Wednesday, September 24, 2014

I Love Sydney! Goodbye to the Islands.

We're delighted to once again welcome Karen Albright Lin to Chiseled in Rock for her final installment of Teaching through the Islands!

Karen consults and edits for published and yet-to-be published writers of fiction, nonfiction, and book proposals. She writes in a number of genres and conducts writing workshops in various venues, including on cruise ships.

If you missed her previous blogs regarding Teaching through the Islands, you might enjoy reading them before this installment, as she first shared her preparations in anticipation of teaching classes while on board her latest cruise, discussed some of the downsides to teaching on a cruise, introduced us to new tablemates and the private beach on Moorea, how she was bit in Bora Bora, and then she described her first class while teaching en route to Fiji.  Most recently she shared: Second Lecture enRoute to Fiji: A Great Storyto Tell, Fiji but the Wrong Port!(I won’t mention it, but I will), On the Way to New Caledonia, and Don't Judge an Island by its Dogs.


Karen Albright Lin:

We’d started in Tahiti and had cruised through Polynesia and Melanesia.  I’d taught 6 classes in three different venues, one per sea day: Writing Your Life, Have a Great Story to Tell?, Writing Short Stories and Flash, Writing Nonfiction, Screenwriting, and What Ghostwriters Do.  The cruise was coming to a close.  We were ready to face the chaos and unknowns of getting off the ship.  As a “guest entertainer,” I’d taught on Celebrity Cruise lines twice (through the Baltic ending in Southampton and down the east coast of Central America ending in Ft. Lauderdale) and I was always treated like a passenger when leaving. 

For this Princess cruise, ending in Australia, Wen was considered a passenger and I was considered crew.  He was scheduled to debark early morning and I after all the passengers had left.  That wouldn’t make much sense for us.  So we asked to leave later together.

Despite our debarkation time, too early for comfort, Wen and I emerged from our crew cave to stand on the moonlit deck as we glided into Sydney Harbour past its famed Opera House. 

Sadly it wasn’t lit.  We were told it was to save on energy.  This seemed a shame considering its shelled-elegance is probably the one building most associated with Australia.  I’m glad N.Y. stills lights up the statue of liberty. 

After watching the sun rise, we waited for the chance to trade in my crew badge for my passport.  Wen and I toured the underbelly world of the ship.  Cold metal floors, unadorned walls, institutional.  An anthill of activity between kitchens and hospital (where I know at least one passenger died), maintenance, safety office and crew admin, it was a different world.  Colder yet less stuffy and less put-on.  A 1,000-strong otherworld.  A place where crew members got paid, we heard, according to the going wages in their own home countries.  These “basement” inhabitants had their own ATMs, their own Internet kiosks, their own less-fancy buffet line.

When the activities office opened, I checked out, received my passport, then we walked off the ship.   I was surprised that nobody asked to see my Maritime Visa or any of my employee paperwork.  They’d made such a big deal of my work status before I left home.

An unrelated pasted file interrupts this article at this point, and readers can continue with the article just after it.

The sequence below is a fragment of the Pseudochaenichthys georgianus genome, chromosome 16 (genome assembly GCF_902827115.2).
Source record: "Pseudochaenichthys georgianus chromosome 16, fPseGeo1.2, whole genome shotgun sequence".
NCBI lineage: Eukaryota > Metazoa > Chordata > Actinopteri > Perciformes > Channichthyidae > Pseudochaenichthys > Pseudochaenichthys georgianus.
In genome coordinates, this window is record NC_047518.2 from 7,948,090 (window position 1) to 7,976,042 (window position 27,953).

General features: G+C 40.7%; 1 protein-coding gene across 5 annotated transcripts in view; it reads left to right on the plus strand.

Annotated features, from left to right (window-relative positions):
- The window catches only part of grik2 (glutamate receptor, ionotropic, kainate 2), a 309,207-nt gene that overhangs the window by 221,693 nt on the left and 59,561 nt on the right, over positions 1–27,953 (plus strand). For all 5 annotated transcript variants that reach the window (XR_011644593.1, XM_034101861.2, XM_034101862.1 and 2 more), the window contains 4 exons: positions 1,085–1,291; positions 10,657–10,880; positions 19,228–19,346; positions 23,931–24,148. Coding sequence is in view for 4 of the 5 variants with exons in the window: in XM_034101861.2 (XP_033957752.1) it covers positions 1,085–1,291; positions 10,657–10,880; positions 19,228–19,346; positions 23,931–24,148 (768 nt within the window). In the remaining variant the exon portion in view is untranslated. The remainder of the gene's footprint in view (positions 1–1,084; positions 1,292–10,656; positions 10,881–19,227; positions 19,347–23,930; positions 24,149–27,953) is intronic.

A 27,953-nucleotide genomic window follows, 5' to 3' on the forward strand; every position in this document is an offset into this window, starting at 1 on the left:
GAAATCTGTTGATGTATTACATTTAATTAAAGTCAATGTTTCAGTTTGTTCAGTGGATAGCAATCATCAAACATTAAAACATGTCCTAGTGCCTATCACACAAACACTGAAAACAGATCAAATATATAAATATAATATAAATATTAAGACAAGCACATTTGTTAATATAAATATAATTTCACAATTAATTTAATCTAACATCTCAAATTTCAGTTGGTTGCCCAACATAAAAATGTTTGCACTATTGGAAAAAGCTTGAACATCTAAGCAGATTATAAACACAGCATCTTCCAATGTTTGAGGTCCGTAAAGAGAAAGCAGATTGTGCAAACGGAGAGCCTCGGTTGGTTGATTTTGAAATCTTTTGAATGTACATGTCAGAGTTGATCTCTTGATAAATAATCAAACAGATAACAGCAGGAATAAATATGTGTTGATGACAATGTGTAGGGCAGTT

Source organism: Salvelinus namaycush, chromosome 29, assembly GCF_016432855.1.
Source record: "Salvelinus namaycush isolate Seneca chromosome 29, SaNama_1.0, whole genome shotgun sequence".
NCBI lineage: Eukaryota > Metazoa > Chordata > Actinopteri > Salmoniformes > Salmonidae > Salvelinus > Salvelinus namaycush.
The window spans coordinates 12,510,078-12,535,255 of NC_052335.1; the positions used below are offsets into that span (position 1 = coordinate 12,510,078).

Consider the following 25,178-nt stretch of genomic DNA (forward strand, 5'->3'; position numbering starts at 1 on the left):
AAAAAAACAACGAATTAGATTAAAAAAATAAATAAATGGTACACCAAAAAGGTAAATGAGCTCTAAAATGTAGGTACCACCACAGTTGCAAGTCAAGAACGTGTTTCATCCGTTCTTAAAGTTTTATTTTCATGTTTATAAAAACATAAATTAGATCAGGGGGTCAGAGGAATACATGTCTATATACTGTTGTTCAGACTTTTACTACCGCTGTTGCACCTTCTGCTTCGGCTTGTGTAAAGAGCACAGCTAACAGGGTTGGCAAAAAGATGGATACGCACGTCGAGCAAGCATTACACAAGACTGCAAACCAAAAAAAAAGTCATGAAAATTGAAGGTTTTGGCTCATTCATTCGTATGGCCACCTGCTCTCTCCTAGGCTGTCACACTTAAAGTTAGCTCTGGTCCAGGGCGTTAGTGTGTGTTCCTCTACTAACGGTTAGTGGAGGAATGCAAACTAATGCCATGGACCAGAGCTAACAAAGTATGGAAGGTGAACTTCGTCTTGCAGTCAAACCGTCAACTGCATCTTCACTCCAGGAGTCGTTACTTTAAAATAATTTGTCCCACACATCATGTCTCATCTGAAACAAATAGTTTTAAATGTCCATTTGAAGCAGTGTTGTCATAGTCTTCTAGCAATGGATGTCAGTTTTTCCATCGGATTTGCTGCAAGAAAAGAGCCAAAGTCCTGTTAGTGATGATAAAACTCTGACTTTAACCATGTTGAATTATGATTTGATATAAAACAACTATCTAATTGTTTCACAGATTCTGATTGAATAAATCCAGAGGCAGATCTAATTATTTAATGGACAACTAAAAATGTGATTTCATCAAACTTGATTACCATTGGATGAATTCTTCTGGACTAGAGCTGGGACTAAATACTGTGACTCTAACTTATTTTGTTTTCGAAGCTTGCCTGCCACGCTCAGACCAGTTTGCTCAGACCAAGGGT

Because I’d put all our x-rayed luggage in the crew cart the night before, labeled as mine, they had been taken off the ship first and sat along the wall, quick to pick up.  We stepped out of the security building and to the taxi line ready to explore Sydney

Sydney, where there was no cover charge to choose a dance room of Pop or R&B in an upscale outdoor bar. 

Where Asians were abundant and stylishly dressed people sat in parks reading.  Where they were good-day-mate-polite, and made passion fruit ice cream.

Where goods were expensive, “no worries” meant you’re welcome, “the lot” meant all of it, and “pissing” is what we call rain.  The aborigines were short, beaming beautiful, and sported delightful tightly curled hair. 

Australia, where kangaroo meat is tough and stringy but emu is tender and tasty.  Sydney with the purposeful energy of N.Y. City but the relaxed and friendly nature of San Francisco.  It wasn’t overcrowded, yet it was teaming with activity: free history and modern museums,

a botanical garden in which tagged ibises foraged under multi-rooted fig trees,

the governor’s palatial residence, 

and the old town flanked by the Sydney Harbour Bridge, the world’s largest steel arch bridge.  I’m not a big city girl, but I could live in Sydney

It wasn’t quite the end of our trip; we still had Cairns and the Great Barrier Reef to discover.  But the “work” part of my trip, teaching on the Sea Princess, was now molding itself in my memory, my bucket list one strand of the world shorter. 


Karen, thank you so much for sharing what you learned and experienced while teaching through the islands!  You can learn more about Karen on her website.


Anonymous said...

Thanks, Karen, for sharing! Quite a cool series of posts! So glad you had fun!

But, really, you must post more about that one DEATH you so easily glossed over! Who died? When? Most importantly, HOW?! Details, my friend, you are writing to an audience of WRITERS! :-]]]

Sisters of the Quill said...

I didn't know the person who died (at least I don't think I did). They put out a P.A. call for type O blood, Wen went down to donate and didn't have to because there was a long line and he didn't have a card proving he was O. The next day I asked after the mystery person and they let me know... frown and shake of head.

Sisters of the Quill said...

Thank you to everybody who read my posts about teaching through the islands. And to Chiseled in Rock for graciously hosting me! Karen